24 relations: Australia, Bilabial clicks, Botswana, Consonant, ǀXam language, ǁXegwi language, ǂ’Amkoe language, ǃGãǃne language, Damin, Endangered language, Gǀui dialect, Khoisan languages, Kx'a languages, Language contact, Language family, List of national mottos, Lower Nossob language, Nǁng language, South Africa, Sprachbund, Taa language, Tone (linguistics), Vaal–Orange language, Vowel.
Australia, officially the Commonwealth of Australia, is a sovereign country comprising the mainland of the Australian continent, the island of Tasmania and numerous smaller islands.
The labial or bilabial clicks are a family of click consonants that sound something like a smack of the lips.
Botswana, officially the Republic of Botswana (Lefatshe la Botswana), is a landlocked country located in Southern Africa.
In articulatory phonetics, a consonant is a speech sound that is articulated with complete or partial closure of the vocal tract.
ǀXam (/Kham) (English pronunciation), or ǀXam Kaǃkʼe, is an extinct Khoisan language of South Africa, part of the ǃUi branch of the Tuu languages.
ǁXegwi, also known as Batwa, is an extinct ǃKwi language spoken at Lake Chrissie in South Africa, near the Swazi border.
ǂ’Amkoe, formerly called by the dialectal name ǂHoan (ǂHȍã, ǂHûân, ǂHua, ǂHû, or in native orthography ǂHȍȁn), is a severely endangered Kx'a language of Botswana.
ǃGãǃne (!Gã!nge) is an extinct language of the ǃKwi family, once spoken near Tsolo and in Umtata District in South Africa, south of Lesotho.
Damin (Demiin in the practical orthography of Lardil) was a ceremonial language register used by the advanced initiated men of the aboriginal Lardil (Leerdil in the practical orthography) and the Yangkaal peoples of Australia.
An endangered language, or moribund language, is a language that is at risk of falling out of use as its speakers die out or shift to speaking another language.
Gǀui or Gǀwi (pronounced in English, and also spelled ǀGwi, Dcui, Gcwi, or Cgui) is a Khoe dialect of Botswana with 2,500 speakers (2004 Cook).
The Khoisan languages (also Khoesan or Khoesaan) are a group of African languages originally classified together by Joseph Greenberg.
The Kx'a languages, also called Ju–ǂHoan, are a family established in 2010 linking the ǂ’Amkoe (ǂHoan) language with the ǃKung (Juu) dialect cluster, a relationship that had been suspected for a decade.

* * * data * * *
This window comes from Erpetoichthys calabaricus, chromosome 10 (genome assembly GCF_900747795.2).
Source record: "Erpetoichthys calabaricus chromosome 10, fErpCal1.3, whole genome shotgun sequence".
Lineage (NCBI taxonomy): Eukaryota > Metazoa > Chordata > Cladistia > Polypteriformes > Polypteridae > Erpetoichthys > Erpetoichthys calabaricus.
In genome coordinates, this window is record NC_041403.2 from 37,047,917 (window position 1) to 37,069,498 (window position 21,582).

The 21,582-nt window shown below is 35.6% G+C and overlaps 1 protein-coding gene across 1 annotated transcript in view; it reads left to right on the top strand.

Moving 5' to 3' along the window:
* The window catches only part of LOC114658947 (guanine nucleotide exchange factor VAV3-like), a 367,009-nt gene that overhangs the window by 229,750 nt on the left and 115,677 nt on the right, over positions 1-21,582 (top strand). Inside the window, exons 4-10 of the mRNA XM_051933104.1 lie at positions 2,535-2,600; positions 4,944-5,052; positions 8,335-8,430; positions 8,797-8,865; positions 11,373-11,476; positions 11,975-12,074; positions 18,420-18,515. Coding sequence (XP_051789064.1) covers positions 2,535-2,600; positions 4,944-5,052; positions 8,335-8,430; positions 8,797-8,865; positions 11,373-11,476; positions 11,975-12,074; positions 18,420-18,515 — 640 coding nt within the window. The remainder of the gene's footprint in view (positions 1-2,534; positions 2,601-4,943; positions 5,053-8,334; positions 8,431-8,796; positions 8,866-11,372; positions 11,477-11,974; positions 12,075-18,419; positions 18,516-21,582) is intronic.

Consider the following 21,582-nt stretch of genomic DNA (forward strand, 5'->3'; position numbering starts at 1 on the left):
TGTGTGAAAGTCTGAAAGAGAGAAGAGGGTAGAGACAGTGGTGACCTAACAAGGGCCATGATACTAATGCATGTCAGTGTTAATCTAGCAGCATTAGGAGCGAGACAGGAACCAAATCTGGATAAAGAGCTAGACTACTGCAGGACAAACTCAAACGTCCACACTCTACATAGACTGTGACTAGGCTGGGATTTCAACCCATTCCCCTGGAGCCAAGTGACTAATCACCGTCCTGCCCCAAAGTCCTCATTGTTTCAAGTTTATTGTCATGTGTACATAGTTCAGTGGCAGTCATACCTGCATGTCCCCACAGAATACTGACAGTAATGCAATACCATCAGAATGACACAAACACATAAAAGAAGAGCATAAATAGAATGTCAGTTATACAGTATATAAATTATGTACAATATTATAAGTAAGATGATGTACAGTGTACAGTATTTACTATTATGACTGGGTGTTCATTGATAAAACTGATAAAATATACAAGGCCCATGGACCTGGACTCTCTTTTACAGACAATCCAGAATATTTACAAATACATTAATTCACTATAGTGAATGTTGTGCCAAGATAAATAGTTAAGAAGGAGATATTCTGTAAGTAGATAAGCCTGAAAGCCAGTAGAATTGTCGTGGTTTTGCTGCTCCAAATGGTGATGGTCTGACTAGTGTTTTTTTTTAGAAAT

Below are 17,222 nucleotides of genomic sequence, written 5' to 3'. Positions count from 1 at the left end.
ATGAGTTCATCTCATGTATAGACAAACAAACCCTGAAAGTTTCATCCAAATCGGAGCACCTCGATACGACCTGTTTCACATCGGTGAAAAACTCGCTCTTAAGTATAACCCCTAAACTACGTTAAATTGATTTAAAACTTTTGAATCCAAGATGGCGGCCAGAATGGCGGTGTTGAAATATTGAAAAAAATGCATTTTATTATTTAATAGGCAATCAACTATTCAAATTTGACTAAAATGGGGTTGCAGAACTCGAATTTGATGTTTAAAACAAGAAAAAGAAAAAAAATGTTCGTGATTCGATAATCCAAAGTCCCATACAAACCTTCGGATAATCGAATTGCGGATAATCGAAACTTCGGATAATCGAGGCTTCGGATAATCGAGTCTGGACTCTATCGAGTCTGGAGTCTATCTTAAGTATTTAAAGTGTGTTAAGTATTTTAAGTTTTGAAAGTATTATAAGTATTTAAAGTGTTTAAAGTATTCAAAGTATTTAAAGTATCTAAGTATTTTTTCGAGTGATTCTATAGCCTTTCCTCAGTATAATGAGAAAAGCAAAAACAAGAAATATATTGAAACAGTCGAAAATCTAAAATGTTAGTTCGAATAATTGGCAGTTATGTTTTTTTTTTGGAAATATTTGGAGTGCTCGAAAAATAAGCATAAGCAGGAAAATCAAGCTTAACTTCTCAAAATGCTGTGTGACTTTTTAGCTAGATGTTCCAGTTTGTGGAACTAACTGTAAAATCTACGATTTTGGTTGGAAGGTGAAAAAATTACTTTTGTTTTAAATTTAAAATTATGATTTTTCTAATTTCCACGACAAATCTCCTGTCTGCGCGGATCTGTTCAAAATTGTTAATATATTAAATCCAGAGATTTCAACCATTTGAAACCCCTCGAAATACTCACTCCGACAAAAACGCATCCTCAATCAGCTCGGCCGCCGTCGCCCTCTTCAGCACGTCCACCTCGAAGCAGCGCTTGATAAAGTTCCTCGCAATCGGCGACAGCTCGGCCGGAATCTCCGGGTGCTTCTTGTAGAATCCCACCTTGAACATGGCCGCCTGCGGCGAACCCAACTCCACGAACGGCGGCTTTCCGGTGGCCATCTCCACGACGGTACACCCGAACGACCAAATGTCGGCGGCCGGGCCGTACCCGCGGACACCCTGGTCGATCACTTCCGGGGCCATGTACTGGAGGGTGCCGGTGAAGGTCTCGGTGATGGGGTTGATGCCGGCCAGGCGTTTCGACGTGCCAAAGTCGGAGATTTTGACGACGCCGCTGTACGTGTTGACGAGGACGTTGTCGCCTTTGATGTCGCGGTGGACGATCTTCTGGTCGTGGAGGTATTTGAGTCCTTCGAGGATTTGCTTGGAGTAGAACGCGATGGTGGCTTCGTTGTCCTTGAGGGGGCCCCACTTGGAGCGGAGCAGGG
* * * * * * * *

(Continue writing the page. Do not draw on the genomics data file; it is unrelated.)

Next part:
Language contact occurs when speakers of two or more languages or varieties interact and influence each other.
A language family is a group of languages related through descent from a common ancestral language or parental language, called the proto-language of that family.
This page lists state and national mottos for the world's nations.
Lower Nossob an extinct Khoisan language once spoken along the Nossob River on the border of South Africa and Botswana, near Namibia.
Nǁng or Nǁŋǃke, commonly known by its primary dialect Nǀuu (Nǀhuki), is a moribund Tuu (Khoisan) language once spoken in South Africa.
South Africa, officially the Republic of South Africa (RSA), is the southernmost country in Africa.
A sprachbund ("federation of languages") – also known as a linguistic area, area of linguistic convergence, diffusion area or language crossroads – is a group of languages that have common features resulting from geographical proximity and language contact.
Taa, also known as ǃXóõ (ǃKhong, ǃXoon – pronounced), is a Tuu language notable for its large number of phonemes, perhaps the largest in the world.
Tone is the use of pitch in language to distinguish lexical or grammatical meaning – that is, to distinguish or to inflect words.
Vaal–Orange, also known as Seroa, is an extinct ǃKwi language of South Africa and Lesotho.
A vowel is one of the two principal classes of speech sound, the other being a consonant.